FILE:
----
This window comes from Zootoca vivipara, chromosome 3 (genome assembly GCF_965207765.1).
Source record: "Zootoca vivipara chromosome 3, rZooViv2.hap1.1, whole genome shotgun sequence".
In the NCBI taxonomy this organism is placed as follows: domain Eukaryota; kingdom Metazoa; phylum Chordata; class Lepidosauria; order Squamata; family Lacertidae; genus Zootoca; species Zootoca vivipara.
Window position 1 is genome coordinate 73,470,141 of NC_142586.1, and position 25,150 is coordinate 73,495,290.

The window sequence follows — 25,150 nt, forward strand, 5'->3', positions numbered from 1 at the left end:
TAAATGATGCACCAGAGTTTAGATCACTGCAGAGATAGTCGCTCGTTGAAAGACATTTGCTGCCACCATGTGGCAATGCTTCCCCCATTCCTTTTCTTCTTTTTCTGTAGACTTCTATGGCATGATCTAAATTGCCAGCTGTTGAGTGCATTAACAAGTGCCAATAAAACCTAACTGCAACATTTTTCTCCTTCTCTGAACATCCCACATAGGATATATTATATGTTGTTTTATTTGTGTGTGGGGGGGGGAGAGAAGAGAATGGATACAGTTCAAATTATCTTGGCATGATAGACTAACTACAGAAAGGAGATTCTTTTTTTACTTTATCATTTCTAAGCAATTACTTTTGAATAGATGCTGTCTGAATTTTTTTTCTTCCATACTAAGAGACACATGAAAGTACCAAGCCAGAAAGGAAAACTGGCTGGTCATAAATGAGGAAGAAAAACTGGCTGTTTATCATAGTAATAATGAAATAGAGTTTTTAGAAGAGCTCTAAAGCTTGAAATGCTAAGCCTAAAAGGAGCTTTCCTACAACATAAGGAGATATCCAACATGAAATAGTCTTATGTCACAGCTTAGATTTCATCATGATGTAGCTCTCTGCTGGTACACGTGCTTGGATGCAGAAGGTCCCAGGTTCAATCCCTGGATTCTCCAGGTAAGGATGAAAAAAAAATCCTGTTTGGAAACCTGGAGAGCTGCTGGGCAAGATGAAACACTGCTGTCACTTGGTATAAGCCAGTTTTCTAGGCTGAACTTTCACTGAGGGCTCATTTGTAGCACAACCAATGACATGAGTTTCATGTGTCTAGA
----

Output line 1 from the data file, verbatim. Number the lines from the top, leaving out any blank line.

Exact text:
This window comes from Zootoca vivipara, chromosome 3 (genome assembly GCF_965207765.1).